1-month-old baby accompanies mother jailed for alleged links to Gülen movement

Burcu Levent, a mother of two who was arrested on December 28 in the central Turkish province of Konya for alleged links to the Gülen movement, is being accompanied by her 1-month-old daughter in jail, the Kronos news website reported.

Her lawyer’s request to end her detention was rejected, and it was decided that she should remain in prison with her 20-day-old baby, İnci Feyza.

İnci Feyza will have to live with her mother in jail despite the Law on the Execution of Sentences and Security Measures, which stipulates that the “execution of the prison sentence is delayed for women who are pregnant or have given birth within the last 18 months.”

Turkish President Recep Tayyip Erdoğan has been targeting followers of the Gülen movement, inspired by US-based Turkish Muslim cleric Fethullah Gülen, since the corruption investigations of December 17-25, 2013, which implicated then-prime minister Erdoğan, his family members and his inner circle.

Dismissing the investigations as a Gülenist coup and conspiracy against his government, Erdoğan designated the movement as a terrorist organization and began to target its members. He intensified the crackdown on the movement following an abortive putsch on July 15, 2016 that he accused Gülen of masterminding. Gülen and the movement strongly deny involvement in the coup attempt or any terrorist activity.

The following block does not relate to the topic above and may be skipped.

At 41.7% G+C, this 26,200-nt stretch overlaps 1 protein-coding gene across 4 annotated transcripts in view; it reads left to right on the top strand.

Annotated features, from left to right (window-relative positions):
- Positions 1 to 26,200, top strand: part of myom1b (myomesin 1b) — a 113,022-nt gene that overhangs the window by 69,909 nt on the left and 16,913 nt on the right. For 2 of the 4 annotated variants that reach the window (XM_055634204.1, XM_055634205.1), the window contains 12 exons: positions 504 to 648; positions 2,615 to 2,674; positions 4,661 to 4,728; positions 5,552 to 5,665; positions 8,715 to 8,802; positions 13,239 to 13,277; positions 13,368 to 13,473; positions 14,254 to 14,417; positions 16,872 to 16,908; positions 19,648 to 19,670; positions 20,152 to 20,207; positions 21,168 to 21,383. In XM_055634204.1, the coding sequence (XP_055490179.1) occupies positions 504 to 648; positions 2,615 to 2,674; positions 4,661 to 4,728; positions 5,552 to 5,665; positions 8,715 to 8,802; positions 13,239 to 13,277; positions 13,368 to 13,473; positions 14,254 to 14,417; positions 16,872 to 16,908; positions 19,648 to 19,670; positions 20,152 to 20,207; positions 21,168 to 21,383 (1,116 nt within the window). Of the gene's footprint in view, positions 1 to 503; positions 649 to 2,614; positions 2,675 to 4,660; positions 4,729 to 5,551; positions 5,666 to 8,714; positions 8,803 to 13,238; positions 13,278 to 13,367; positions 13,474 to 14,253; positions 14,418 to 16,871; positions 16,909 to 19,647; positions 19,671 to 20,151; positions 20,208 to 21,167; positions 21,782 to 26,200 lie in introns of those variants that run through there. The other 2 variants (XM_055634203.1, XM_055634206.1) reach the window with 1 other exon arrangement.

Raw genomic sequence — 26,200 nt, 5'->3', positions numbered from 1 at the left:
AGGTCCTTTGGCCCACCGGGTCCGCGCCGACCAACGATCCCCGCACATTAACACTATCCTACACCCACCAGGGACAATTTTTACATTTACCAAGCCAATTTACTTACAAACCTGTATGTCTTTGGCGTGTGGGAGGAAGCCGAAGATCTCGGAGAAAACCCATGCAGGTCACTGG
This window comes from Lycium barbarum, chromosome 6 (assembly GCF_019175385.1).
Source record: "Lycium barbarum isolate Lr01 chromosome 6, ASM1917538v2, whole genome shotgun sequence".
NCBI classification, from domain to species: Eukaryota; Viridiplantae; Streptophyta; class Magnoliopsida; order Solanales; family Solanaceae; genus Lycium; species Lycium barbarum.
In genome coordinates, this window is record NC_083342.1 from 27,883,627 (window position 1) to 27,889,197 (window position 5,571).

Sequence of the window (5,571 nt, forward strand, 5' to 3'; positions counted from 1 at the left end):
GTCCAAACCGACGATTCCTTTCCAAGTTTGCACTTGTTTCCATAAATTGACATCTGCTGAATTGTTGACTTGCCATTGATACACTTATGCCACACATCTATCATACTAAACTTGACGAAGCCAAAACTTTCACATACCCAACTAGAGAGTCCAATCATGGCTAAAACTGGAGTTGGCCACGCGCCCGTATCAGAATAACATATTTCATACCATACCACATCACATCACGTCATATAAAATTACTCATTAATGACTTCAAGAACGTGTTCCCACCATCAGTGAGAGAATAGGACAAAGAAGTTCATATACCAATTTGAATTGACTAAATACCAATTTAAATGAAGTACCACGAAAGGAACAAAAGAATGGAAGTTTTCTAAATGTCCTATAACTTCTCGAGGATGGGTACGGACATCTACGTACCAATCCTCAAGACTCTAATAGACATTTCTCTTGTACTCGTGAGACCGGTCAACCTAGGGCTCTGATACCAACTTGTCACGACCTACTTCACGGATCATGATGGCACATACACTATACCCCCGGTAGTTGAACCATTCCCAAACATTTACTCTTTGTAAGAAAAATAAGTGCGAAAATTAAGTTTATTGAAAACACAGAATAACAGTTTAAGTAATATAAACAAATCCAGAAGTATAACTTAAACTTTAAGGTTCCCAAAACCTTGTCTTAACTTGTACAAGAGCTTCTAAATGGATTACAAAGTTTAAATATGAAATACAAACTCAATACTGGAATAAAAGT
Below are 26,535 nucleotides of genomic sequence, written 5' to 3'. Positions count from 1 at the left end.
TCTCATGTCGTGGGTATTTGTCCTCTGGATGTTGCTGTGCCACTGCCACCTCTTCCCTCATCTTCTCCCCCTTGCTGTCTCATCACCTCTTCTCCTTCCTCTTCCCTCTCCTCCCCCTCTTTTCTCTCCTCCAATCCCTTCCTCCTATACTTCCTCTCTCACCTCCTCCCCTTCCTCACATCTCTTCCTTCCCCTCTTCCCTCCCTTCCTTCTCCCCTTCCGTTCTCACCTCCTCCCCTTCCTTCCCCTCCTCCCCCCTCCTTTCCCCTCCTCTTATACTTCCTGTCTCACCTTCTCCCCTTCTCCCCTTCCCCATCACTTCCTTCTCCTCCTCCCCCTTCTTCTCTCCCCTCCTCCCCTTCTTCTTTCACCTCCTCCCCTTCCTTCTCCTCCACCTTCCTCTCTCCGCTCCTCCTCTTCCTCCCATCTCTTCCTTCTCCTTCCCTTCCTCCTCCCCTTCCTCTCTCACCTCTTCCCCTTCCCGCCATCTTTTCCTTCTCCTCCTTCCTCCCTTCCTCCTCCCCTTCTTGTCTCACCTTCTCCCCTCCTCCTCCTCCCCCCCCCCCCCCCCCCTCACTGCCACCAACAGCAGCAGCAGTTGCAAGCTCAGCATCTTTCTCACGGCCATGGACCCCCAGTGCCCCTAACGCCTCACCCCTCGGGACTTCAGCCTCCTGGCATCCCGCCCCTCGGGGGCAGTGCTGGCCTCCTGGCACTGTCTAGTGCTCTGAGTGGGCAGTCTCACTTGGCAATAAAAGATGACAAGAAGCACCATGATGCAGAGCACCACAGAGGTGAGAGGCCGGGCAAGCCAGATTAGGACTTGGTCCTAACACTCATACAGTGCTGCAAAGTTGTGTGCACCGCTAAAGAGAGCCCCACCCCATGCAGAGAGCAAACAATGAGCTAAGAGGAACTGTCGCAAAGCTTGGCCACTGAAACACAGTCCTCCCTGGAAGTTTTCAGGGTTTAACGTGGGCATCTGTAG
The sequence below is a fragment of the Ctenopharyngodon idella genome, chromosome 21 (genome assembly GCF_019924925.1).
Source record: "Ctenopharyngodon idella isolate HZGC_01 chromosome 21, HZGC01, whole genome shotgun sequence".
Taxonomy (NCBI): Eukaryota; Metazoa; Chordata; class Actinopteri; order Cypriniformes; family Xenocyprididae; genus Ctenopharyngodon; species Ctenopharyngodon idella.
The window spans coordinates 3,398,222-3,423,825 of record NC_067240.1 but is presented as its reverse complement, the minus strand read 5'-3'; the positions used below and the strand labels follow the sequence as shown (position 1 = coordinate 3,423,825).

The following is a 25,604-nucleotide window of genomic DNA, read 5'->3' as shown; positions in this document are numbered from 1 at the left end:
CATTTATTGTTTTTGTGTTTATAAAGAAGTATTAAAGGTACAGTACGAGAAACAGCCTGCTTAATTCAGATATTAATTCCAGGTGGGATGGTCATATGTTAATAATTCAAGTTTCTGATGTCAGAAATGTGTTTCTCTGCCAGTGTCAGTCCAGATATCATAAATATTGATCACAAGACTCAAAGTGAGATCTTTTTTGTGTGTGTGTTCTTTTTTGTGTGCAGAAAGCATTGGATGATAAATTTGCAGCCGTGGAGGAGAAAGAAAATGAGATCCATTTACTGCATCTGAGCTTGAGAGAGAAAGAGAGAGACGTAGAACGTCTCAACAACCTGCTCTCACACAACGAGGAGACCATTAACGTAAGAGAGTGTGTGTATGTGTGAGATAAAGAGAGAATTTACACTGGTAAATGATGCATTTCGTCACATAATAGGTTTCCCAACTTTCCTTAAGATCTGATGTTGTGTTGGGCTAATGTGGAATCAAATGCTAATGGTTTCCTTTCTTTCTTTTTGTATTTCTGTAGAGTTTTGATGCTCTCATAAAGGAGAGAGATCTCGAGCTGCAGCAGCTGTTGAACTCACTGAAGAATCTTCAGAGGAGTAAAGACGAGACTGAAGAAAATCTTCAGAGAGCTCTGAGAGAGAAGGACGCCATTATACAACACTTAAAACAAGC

Levent’s brother said she gave birth in the eighth month of her pregnancy. “Burcu lost a lot of blood during the birth. She stayed in the hospital for a long time during the pregnancy because the baby’s life and her own were in danger. Yet she was arrested only 20 days after such a risky birth,” the brother said.

Peoples’ Democratic Party (HDP) deputy and human rights activist Ömer Faruk Gergerlioğlu addressed Justice Minister Bekir Bozdağ regarding Levent’s situation. “This baby is only one month old, and she is in jail. She was born prematurely at eight months. The appeal against the mother’s imprisonment was rejected. The mother and the baby remain in prison under these circumstances,” Gergerlioğlu said.


Levent also has a 3-year-old daughter. It is not yet clear whether she will accompany her mother in jail.

Human rights advocates have said children accompany their mothers in prison at very young ages, which are often critical periods in their mental and physical development. However, the children were kept in unsuitable conditions in Turkish prisons as they were not well fed and did not receive sufficient medical care.

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